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Moonshine makers look to make business more of a family deal'

March 10th, 2014 9:46 pm by Brad Hicks

Moonshine makers look to make business more of a family deal'

UNICOI — The town of Unicoi is continuing its due diligence into the possibility of bringing the first legal moonshine distillery to the town.

For the third consecutive month, the proposed distillery was a topic of discussion for the town’s planning commission, which met Monday to glean more information on potential venture.

Misti Crain, a special agent with the Tennessee Alcoholic Beverage Commission, was present at Monday’s meeting to offer input into the proposed distillery. Crain said because the town of Unicoi has ordinances permitting liquor by the drink and package stores in place, a distillery could establish itself within the town’s limits.

Those looking to set up the distillery would have to file an application with the state ABC, as well as submit an application to the federal Alcohol and Tobacco Tax and Trade Bureau.

“So once they get their federal basic permit from them, they submit their application to us and then they can be approved for that,” Crain said to members of the planning commission. “The good news for the town of Unicoi is the license fee for us is $1,000 a year. They also have to pay you $1,000 a year.”

Crain said she she is unsure how long it may to secure approval of the federal basic permit, but she said it took “several months” for the only established distillery within the ABC’s district, the East Tennessee Distillery in Piney Flats, to acquire this approval. She also said the state has no restriction on where the distillery could be established, and it would be up to the town to decide on any such restrictions.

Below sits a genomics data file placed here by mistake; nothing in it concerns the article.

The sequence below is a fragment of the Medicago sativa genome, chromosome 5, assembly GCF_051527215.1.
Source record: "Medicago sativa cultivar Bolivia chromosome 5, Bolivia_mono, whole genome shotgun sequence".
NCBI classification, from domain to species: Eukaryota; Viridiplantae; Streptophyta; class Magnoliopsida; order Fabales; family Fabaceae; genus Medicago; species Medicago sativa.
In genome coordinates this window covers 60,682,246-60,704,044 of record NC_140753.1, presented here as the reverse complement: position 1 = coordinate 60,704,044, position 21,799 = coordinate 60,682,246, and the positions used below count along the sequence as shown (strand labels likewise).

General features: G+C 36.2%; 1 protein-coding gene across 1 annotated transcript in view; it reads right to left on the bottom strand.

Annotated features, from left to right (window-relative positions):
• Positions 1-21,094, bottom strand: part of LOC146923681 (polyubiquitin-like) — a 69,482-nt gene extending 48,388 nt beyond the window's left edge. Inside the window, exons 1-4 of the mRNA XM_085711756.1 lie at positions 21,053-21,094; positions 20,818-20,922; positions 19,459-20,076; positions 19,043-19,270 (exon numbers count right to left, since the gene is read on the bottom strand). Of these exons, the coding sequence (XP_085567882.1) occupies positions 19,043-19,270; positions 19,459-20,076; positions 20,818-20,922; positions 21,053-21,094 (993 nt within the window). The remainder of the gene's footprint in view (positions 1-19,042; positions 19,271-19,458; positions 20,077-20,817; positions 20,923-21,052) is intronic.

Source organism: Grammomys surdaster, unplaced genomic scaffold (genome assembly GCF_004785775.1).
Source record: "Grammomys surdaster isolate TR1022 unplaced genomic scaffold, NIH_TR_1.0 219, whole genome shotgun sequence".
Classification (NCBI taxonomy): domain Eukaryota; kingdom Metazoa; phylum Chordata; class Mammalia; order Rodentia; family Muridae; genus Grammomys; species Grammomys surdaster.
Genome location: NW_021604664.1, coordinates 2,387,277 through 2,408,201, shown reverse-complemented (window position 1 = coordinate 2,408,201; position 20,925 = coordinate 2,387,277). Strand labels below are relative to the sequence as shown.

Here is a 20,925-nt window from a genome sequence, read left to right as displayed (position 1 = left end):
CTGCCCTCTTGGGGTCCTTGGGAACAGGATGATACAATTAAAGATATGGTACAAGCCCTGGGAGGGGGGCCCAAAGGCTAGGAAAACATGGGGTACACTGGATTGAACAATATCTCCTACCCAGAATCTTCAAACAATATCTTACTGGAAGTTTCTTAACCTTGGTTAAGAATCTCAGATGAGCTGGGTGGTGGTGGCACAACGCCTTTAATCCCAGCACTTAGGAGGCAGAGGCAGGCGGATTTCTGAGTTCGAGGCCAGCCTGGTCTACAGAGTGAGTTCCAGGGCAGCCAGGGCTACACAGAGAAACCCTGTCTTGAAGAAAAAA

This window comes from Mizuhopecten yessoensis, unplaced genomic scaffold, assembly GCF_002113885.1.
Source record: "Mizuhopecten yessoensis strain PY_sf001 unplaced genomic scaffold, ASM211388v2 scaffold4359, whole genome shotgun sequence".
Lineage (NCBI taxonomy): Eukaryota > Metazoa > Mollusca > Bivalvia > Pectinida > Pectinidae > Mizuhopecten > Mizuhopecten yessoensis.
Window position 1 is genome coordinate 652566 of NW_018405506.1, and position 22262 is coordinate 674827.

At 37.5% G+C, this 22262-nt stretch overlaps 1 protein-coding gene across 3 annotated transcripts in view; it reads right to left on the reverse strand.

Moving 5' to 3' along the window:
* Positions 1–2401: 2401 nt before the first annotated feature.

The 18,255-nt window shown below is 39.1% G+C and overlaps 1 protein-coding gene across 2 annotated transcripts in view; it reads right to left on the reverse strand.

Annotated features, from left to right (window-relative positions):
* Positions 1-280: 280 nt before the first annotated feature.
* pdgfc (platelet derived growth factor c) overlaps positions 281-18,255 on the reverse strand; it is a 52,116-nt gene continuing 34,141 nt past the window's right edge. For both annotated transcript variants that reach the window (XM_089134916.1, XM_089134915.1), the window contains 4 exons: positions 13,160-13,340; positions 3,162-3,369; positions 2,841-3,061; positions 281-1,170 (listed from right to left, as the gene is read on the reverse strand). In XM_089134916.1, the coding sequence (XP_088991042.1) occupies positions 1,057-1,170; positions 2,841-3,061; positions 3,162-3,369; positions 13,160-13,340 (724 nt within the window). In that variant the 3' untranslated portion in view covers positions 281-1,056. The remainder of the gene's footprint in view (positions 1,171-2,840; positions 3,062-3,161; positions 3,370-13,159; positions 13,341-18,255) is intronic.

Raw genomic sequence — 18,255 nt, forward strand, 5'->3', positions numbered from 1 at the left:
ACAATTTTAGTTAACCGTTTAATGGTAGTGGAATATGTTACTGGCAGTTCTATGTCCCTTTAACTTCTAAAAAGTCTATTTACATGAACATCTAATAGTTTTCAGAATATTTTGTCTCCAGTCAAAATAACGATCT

Just as they were at February’s meeting, Jerry Prosser and Earl Ponder were in attendance at Monday’s meeting to further discuss their proposed business. The two North Carolinians have proposed opening a “traditional” moonshine distillery within the town’s limits. The two men want to start out by manufacturing around 50 gallons of moonshine per week, utilizing two to three employees to do so, with hopes that production will eventually grow to 250 gallons per week.

Prosser and Ponder are looking to construct a 20-by-40 foot building on about one acre of property for the business, which they are currently looking to locate near Scott’s Farm but would consider other options within the town.

Prosser said Monday he and Ponder already have the necessary forms in hand, but want to make sure the people of Unicoi would be fine with the business before moving forward.

“We don’t want to cause a burden on anybody or mass confusion,” Prosser said. “It’s a business, and we want to develop it more around tourism, which we went over in the last meeting.”

The distillery would also sell T-shirts and other memorabilia, Prosser said. Crain said such items would have to be sold in an area separate from the alcohol product.

“We want to use the old-timey, original, historic-type still to do the distillery and the old method of mash, which we think brings the heritage side back into it,” Prosser said. “We’d like to have a building that looks more historic, not like it was built yesterday, to bring some of the history back into it. ... We want to sell memorabilia, T-shirts, bring tourism and make it more of a family deal.”

Members of the planning commission also recently toured the East Tennessee Distillery. Both commission member Lyle Wilcox and Doug Hopson said they were impressed by the facility.

Planning Commission Chairman Ken Kisiel said the planning commission’s work on the distillery will be similar to its work with retail liquor stores that previously looked to establish themselves in the town. He said the commission will look further at regulations, and possibly a business plan, before making a recommendation to the Board of Mayor and Aldermen.

Discussion of the proposed distillery is expected to continue at the planning commission’s April meeting. 

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